They were afraid that the soldier would identify him and it was on those grounds that he was shot. The man in charge was believed to have shot him. Some of them were in favour of releasing him. He was buried in a grave that was only two feet deep and was situated in the wilderness of a boggy mountain.

There was never a search for this soldier. The army never searched the area for him and even the people to whom he delivered the summons were never questioned, even though the authorities should have known where he was going. Some people said he was a spy and others said that he had a uniform on. Some even said that he was a bit simple-minded and that he ought never to have been shot.

Some time later a body was found near or in Kilfarboy graveyard and that it was buried there, but that the grave didn't face the same way as the others.The present owners  bought the land from a Lenihan man and planted it with trees. A local man showed them where the soldier was buried and asked them not to plant any trees there so they didn’t. There is an inscribed sandstone slab lying there. The soldier is named as George Chalmers.

April 2017, I had an email " I have been contacted the Commonwealth War Graves Commission , who have located his burial site and sent me a picture. I think the intention is that he is honoured as one of our war dead, a result that I am extremely satisfied about. " By Nov 2017 he had appeared on CWGC site as an isolated grave at DRUMBAUN

2018 May 15. Irish Examiner

The body of a British soldier executed and buried in Co Clare almost 100 years ago has been exhumed and will be reburied in Dublin. 18-year-old Private George Duff Chalmers was a member of the 2nd Battalion of the British Army’s Royal Scots based in Clare during the during the War of Independence. He died on June 10, 1921 at Drumbaun, Co Clare after, it’s believed, he was captured and executed by members of the Irish Republican Army (IRA). Early today, representatives of the Commonwealth War Graves Commission (CWGC), working alongside the Office of Public Works (OPW) and Clare County Council, exhumed the remains of Pvt Chalmers from a site near Miltown Malbay. Gardaí also attended the exhumation.

Pvt Chamlers' remains were taken to Ennistymon Church where a brief prayer service was held outside. He will be reburied at Grangegorman Military Cemetery in Dublin while a rededication ceremony will take place later this year. A spokeswoman for the Commonwealth War Graves Commission (CWGC) said: “In 2017 the CWGC was contacted by the family of Private Chalmers who enquired about the possible relocation of his remains to an alternative location. CWGC identified that as the current location was difficult to access and maintain, relocation of the remains would be possible.” The CWGC is responsible for commemorating the men and women of the Commonwealth forces who died in the First and Second World Wars, including the building and maintenance of cemeteries and memorials across the world. War graves from the First World War located in Ireland are managed on CWGC behalf by the Office of Public Works (OPW).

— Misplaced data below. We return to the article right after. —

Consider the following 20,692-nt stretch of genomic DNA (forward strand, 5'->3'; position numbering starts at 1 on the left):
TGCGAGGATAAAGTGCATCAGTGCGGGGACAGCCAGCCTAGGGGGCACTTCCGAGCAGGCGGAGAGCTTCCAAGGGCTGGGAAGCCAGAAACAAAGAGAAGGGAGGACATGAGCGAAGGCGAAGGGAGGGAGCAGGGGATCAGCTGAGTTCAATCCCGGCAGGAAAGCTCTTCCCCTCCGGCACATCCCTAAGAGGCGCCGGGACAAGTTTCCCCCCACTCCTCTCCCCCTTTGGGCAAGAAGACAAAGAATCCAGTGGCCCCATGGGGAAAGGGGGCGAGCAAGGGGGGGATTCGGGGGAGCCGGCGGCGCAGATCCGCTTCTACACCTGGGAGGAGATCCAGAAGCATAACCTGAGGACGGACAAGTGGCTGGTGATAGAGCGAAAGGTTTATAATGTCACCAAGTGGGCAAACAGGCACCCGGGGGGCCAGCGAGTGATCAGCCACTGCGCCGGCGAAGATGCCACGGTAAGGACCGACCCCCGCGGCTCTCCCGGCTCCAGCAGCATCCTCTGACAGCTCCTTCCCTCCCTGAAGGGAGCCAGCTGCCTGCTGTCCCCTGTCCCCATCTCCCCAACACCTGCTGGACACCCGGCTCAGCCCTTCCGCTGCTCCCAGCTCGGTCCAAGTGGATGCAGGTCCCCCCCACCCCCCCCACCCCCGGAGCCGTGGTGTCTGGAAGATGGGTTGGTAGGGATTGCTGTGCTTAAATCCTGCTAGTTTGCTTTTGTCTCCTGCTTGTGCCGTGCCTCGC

Private Chalmers had been with soldiers travelling to Moughna in a convoy of four lorries and is thought to have jumped from one of the trucks in the area of Lavoureen. It is believed he was on his way to visit a girl he had been seeing. It is thought he was soon captured by two members of the IRA and brought before a group of local IRA officers. During his interrogation, he refused to give his name or any other information. He was subsequently court-martialed by the IRA executed on suspicion of being a spy on an intelligence-gathering mission. The story became a part of folklore in the area. Locals had been told not to cut turf in the bog as a British soldier had been buried there. However, some turf cutters dismissed the story as an old wives’ tale until the 1950s when a group of young men accidentally stumbled across what were believed to be Private Chalmers’ remains. It is understood that they quickly reburied the remains and went cutting turf elsewhere. The grave was later marked with a cross while, about 20 years ago, an inscribed ‘slab’ was also placed at the site.

British Soldiers died in Ireland